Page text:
Democrats Need to Earn the Hispanic Vote in 2012

Democrats Need to Earn the Hispanic Vote in 2012
Democrats enter the 2012 elections with residual strength in the Hispanic community, but as history has proved, this allegiance is shallow and can shift.

The rapid growth of the U.S. Hispanic community is perhaps the most important American demographic story of the 21st century. At 15 percent of the U.S. population today, Latinos are now America’s largest “minority” group and will make up 30 percent of the population by 2040.

Not surprisingly, this profound population change is shifting political alignments. Democrats enter the 2012 elections with residual strength in this community, but as history has proved, this allegiance is shallow and can shift.  

George W. Bush’s success with Latino voters was critical to both of his presidential victories. In 2005, however, the national Republican Party repudiated the modern, successful Hispanic strategy of Bush and his chief strategist Karl Rove, and adopted an anti-immigrant, anti-Hispanic approach. This shift was instrumental in swinging Hispanics back to the Democrats and increasing their turnout in the 2006 elections.

The 2008 cycle saw a continuation of this dynamic. This swing of Latino votes—as it was for George Bush in 2000 and 2004—was critical in electing Barack Obama to the White House. In six battleground states—Colorado, Florida, Indiana, New Mexico, Nevada and Virginia—increases in Hispanic turnout and a significant vote swing to Democrats helped put these states in the Democratic camp. 

Thus, for any Democratic candidate running in 2012 it is important to understand two basic things about the Hispanic electorate: First, it is a Democrat-leaning swing vote, not a base Democratic vote. And second, the population is growing, changing and moving. It is now a very dynamic part of many communities, an unsettled and very critical part of many districts and one that will need to be better understood and aggressively courted every two years.  

Some keys to effectively reaching and communicating with Hispanic voters in 2012:

Do your research. Given the dynamic nature of Hispanic communities and electorates across the country, it is critical that candidates do their demographic and attitudinal research at the beginning of every cycle. And within the community, generations, gender, date of arrival in this country and socioeconomic status are all fault lines. 

Consider this: According to a 2008 exit poll conducted by Bendixen & Amandi, Cuban voters in Miami-Dade voted for John McCain over Barack Obama 65 percent to 35 percent. But among 18-29 year-olds, the numbers were inverted: 65 percent say they voted for Obama, only 35 percent for McCain. Although Cubans overall went for McCain, Democrats found a pocket of support among younger voters.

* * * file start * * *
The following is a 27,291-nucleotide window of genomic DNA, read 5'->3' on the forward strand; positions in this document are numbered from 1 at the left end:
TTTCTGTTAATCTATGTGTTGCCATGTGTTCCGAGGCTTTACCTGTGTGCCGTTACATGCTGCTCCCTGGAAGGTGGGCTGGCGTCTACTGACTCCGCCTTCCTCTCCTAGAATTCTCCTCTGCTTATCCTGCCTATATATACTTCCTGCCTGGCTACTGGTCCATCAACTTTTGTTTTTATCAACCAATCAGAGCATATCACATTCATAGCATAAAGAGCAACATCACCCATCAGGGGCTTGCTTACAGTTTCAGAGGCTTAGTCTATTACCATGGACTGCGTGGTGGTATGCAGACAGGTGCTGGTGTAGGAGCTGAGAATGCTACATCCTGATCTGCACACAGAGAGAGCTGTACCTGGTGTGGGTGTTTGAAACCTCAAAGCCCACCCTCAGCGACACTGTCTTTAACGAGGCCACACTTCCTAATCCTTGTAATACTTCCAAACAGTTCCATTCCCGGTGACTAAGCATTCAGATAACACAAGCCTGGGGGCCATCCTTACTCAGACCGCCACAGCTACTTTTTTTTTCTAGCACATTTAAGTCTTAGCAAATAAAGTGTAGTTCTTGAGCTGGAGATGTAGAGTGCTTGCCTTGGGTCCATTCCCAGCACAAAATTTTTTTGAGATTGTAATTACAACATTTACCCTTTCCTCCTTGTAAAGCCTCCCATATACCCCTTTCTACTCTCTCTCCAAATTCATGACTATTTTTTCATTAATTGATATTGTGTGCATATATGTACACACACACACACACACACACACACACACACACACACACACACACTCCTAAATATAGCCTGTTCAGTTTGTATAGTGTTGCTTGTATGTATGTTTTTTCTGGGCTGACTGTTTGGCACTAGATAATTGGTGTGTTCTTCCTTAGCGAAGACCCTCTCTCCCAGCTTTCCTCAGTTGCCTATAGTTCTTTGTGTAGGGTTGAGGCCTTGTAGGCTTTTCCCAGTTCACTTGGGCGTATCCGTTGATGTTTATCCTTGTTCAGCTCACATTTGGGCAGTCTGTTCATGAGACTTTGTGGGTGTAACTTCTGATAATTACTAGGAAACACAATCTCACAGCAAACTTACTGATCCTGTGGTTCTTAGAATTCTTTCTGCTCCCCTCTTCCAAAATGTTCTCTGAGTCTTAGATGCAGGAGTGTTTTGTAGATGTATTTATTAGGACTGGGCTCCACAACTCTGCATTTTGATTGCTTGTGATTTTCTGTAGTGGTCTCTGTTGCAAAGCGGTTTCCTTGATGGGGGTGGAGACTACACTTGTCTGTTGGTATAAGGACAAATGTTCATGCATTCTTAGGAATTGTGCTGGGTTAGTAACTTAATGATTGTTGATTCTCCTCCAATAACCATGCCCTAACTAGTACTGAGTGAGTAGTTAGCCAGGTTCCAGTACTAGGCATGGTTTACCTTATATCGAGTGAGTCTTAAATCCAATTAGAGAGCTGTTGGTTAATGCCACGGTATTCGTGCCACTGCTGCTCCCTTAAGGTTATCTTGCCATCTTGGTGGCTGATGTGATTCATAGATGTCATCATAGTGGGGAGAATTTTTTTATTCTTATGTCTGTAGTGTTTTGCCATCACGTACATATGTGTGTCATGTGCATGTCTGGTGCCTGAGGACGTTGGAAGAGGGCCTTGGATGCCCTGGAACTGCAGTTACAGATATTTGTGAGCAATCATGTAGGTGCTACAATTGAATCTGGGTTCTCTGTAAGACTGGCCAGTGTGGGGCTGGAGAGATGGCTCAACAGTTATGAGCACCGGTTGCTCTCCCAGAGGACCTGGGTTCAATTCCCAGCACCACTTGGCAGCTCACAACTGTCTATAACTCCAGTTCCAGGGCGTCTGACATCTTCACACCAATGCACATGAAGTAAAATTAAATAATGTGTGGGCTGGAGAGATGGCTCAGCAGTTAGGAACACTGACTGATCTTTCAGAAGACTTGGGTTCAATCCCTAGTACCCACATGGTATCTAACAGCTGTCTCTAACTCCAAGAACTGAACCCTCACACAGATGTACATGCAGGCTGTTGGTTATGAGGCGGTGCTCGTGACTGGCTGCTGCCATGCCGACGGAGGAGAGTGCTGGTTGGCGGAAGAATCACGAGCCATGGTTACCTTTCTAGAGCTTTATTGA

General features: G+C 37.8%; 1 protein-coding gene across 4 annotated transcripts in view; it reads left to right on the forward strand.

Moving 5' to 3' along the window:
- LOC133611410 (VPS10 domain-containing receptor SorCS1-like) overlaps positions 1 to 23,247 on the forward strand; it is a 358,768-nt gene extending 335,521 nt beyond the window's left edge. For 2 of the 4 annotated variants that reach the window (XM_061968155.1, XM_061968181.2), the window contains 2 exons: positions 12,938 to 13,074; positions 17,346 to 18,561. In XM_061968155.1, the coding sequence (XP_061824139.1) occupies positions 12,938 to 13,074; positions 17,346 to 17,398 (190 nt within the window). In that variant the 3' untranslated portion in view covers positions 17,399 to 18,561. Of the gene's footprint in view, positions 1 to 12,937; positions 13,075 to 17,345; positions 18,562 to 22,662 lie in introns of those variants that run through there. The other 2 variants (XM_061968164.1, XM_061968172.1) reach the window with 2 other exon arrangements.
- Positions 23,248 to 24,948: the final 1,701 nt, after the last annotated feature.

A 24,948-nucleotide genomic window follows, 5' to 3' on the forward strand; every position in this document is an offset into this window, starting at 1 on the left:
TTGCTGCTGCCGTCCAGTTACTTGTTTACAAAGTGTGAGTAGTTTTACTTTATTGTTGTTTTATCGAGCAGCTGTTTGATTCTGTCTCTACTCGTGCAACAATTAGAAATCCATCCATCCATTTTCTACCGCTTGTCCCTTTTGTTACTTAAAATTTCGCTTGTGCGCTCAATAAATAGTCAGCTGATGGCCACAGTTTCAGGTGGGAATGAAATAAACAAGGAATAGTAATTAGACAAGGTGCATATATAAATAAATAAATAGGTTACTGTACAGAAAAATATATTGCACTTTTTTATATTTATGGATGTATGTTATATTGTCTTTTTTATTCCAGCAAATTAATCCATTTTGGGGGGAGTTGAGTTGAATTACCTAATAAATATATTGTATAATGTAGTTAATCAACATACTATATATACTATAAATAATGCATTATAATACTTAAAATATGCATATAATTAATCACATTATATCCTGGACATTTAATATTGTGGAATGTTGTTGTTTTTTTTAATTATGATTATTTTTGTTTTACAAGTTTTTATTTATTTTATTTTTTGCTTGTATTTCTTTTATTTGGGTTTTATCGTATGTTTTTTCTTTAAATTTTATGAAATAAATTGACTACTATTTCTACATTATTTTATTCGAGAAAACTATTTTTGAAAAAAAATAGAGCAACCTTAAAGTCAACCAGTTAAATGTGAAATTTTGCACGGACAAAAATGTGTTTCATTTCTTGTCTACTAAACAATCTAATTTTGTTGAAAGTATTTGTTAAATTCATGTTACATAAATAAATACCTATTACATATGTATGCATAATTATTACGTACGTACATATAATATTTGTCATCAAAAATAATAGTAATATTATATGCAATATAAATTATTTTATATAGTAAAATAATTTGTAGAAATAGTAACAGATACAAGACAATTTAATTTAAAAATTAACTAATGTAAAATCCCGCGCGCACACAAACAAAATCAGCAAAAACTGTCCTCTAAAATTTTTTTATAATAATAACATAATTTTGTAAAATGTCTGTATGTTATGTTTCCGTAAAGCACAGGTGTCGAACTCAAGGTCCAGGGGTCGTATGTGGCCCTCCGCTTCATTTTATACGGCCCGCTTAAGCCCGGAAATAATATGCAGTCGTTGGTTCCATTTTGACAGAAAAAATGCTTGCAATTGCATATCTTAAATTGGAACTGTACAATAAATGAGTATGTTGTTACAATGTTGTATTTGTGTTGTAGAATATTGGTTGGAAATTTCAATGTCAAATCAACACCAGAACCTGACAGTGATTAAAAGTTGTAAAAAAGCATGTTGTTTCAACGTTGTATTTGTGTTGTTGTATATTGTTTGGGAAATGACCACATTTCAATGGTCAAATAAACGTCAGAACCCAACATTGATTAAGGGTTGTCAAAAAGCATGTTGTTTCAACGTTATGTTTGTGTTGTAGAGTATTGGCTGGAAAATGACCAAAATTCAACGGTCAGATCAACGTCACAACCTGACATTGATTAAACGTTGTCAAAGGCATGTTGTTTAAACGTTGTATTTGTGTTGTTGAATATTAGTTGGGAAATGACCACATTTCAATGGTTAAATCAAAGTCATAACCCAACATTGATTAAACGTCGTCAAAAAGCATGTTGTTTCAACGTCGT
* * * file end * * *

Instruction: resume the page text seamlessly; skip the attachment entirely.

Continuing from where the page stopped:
Speak In Spanish. While each district and state will have a different composition of Spanish-dominant immigrant voters, it is critical to note that a majority of Hispanic adults are immigrant and native Spanish speakers. Studies have shown 75 percent of Hispanic adults consume some degree of Spanish-language media on a regular basis; and up to 4-5 percent of the national Hispanic electorate is Spanish dominant.  Up to 50 percent of the Hispanic electorate today is Spanish dominant. 

Campaigns targeting Hispanics must have bi-lingual and bi-cultural staff to help design and implement any campaign geared toward reaching today’s Hispanic electorate. And the notion that Spanish-speakers are not voters must be rejected as old think.

Use radio. Even though radio listenership is in precipitous decline across the country, it is becoming an ever more powerful part of the mobile, immigrant and heavily domestic/blue collar/construction work oriented Hispanic community. At many job sites with majorities of Hispanic workers, the radio is on all day. When it comes to advertising, it’s also relatively inexpensive, and it allows you to target regionally. 

In addition to paid media, granting interviews to local Spanish-language affiliates and targeting individual communities—Puerto Ricans in Orlando and multi-generational Hispanics in Northern New Mexico, for instance—is an easy way to deliver the right message to the right people on a culturally competent platform.   

Simon Rosenberg is president of NDN, a progressive think tank. Alicia Menendez is a senior adviser at NDN. Follow them on Twitter: @simonwdc @aliciamenendez @NDN_NPI

Also on Campaign Insider: Republican strategist Hector Barajas on why the GOP has reached crisis level with Hispanic voters. Read it here.

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